Super Group Ltd (SGX: S10) is an instant coffee manufacturer with brands that are likely to be easily identifiable to most Singaporeans. But, the last few years have been painful for the company: Falling profits have been accompanied by a declining share price. To the point, Super Group’s peak profit of S$100 million in 2013 has fallen by over half to S$47 million in 2015. Meanwhile, its shares have also been slashed by nearly 60% from a peak of around S$2.50 in August 2013 to S$1.00 today. It probably doesn’t help that Super Group is also operating in an extremely competitive…
Super Group Ltd (SGX: S10) is an instant coffee manufacturer with brands that are likely to be easily identifiable to most Singaporeans.
But, the last few years have been painful for the company: Falling profits have been accompanied by a declining share price. To the point, Super Group’s peak profit of S$100 million in 2013 has fallen by over half to S$47 million in 2015. Meanwhile, its shares have also been slashed by nearly 60% from a peak of around S$2.50 in August 2013 to S$1.00 today.
It probably doesn’t help that Super Group is also operating in an extremely competitive market. One of the company’s closest rivals in the region is the Malaysia-listed OldTown Berhad (KLSE:5201.KL).
Despite being a Malaysian company, OldTown should be familiar with many Singaporeans. The company’s OldTown White Coffee café chain was first brought into Singapore by famous local celebrity, Mark Lee. Meanwhile, Old Town’s instant coffee mix products are also found in Singapore.
There are other similarities between Super Group and OldTown: Both also export their coffee mix products to regional markets such as Malaysia, Thailand, and the Phillippines. Given these similarities, the individual investor may wonder: How would Super Group and OldTown’s business fundamentals compare right now? Let’s take a look.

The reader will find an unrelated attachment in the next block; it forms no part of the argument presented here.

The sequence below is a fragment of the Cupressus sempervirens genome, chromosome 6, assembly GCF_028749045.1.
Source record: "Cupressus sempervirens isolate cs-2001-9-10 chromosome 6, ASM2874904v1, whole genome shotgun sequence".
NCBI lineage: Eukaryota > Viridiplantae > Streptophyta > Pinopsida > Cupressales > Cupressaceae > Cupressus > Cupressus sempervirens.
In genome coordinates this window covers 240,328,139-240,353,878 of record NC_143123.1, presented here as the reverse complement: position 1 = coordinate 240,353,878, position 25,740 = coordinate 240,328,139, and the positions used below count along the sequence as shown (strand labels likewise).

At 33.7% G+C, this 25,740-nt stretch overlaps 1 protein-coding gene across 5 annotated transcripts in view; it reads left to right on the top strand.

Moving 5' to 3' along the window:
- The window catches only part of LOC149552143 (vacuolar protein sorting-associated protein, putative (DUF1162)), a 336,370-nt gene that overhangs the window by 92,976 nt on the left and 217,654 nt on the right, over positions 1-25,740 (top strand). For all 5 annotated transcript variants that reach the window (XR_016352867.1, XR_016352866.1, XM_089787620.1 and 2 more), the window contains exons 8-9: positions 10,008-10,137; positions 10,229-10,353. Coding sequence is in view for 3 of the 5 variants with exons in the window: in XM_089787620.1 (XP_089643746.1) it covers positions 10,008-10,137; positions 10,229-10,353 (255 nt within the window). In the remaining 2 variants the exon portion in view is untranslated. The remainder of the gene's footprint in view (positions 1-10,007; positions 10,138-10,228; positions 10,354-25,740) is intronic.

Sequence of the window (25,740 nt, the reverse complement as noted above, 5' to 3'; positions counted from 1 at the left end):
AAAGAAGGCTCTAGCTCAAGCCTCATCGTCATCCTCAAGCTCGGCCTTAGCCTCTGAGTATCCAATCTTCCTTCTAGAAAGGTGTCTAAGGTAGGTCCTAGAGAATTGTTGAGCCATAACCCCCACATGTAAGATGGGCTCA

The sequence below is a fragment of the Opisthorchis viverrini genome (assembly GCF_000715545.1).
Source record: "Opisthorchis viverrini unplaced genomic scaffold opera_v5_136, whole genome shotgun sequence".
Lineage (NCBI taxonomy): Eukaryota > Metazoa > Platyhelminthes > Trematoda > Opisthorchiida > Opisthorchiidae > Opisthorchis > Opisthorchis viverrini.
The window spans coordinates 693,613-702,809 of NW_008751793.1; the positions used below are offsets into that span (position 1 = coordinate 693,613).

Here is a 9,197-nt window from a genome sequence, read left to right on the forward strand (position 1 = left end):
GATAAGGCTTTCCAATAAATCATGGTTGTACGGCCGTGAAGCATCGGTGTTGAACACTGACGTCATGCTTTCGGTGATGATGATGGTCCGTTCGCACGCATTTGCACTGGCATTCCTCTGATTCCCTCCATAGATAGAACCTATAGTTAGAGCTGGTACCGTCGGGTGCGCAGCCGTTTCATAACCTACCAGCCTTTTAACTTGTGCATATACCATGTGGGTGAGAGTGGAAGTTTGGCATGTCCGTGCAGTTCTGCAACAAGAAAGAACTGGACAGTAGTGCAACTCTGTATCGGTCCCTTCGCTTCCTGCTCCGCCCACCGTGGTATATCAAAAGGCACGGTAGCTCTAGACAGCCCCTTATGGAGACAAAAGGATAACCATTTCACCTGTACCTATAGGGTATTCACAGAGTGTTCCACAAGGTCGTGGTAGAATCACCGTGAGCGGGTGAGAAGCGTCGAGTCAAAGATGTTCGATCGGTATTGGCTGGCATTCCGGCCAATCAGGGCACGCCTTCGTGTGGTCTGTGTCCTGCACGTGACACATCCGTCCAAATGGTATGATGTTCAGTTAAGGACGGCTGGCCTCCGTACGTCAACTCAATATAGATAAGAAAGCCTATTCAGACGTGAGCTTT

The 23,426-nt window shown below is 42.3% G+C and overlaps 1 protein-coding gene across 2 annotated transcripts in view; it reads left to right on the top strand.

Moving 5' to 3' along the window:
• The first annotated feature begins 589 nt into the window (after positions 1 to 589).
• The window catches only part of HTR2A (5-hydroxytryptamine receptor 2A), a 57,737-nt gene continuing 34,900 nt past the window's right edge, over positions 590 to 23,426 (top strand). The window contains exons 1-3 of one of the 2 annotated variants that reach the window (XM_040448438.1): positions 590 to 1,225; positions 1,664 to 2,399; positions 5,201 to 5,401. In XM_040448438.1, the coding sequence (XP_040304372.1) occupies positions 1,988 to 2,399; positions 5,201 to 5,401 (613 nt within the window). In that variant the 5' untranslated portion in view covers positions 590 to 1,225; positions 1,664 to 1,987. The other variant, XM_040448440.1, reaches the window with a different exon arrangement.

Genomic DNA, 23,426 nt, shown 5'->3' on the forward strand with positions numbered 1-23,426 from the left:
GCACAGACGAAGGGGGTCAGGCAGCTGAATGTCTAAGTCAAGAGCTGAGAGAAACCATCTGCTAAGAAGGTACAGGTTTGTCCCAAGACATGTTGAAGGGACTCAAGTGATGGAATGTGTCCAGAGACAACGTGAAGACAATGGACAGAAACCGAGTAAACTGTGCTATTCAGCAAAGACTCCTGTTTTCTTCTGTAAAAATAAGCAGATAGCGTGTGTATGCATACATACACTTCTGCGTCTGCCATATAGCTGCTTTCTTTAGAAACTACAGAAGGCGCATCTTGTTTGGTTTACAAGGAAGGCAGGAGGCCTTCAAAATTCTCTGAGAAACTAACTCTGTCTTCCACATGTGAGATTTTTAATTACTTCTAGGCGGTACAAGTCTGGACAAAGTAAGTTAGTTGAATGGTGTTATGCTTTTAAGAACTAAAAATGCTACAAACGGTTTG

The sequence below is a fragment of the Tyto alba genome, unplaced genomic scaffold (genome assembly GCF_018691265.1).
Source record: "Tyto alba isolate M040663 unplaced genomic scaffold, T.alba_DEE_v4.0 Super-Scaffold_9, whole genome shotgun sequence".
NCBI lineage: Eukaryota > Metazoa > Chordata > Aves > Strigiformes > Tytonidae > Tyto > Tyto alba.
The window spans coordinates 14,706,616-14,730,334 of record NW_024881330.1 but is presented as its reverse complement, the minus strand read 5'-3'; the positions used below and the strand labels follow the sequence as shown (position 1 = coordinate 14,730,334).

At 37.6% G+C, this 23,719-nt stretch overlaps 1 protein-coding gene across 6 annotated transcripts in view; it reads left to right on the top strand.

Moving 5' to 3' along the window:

In terms of size
Although – like I’ve mentioned – both Super Group and OldTown operate in similar markets and have similar products, the two companies differ greatly in size.
Super Group is the larger of the two, with a market capitalization of S$1.11 billion. In contrast, OldTown only has a market capitalization of RM670 million (approximately S$230 million). There is a wide gap in revenue between the two companies as well. Super Group recorded total revenue of S$509 million in 2015 while OldTown booked revenue of “just” RM386 million (S$130 million) in the same year.
In terms of efficiency
While OldTown loses out in size, it makes up for it in its efficiency at utilising shareholder’s capital. According to S&P Global Market Intelligence, the Malaysia-based company recorded a return on asset of 8.5% and return on equity of 12.7% in 2015. Super Group, on the other hand, saw a much poorer performance in the same year with a return on asset and return on equity of just 6.0% and 9.3%, respectively.
It’s a similar picture as well when it comes to both companies’ gross margin: OldTown is much farther ahead. In the 12 months ended 31 December 2015, the company had a gross margin of 59.8% whereas Super Group’s was only 35.8%.
In terms of valuation
At the moment, OldTown is trading at about 15 times its trailing earnings whereas Super Group has a trailing price-to-earnings (PE) of 24.
At first glance, it’d appear easy to conclude that OldTown has the better valuation. But, it is worth noting that Super Group’s profit is currently at its lowest over the past six years. If that’s a cyclical phenomenon, then it might mean that Super Group’s valuation on a normalized-earnings-basis would look better. So, based on a simple valuation metric such as the trailing price-to-earnings ratio, it would be hard to definitively conclude that Super Group is indeed more highly valued than OldTown.
To sum it up, OldTown appears to have the better business fundamentals by virtue of its higher efficiency and superficially lower valuation. But it should be noted that what I’ve shared should not be taken as the final word on the investing merits of the two instant coffee stocks. Further research is needed before any investing decision can be made.
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The information provided is for general information purposes only and is not intended to be personalised investment or financial advice. Motley Fool Singapore writer Stanley Lim owns shares in Super Group.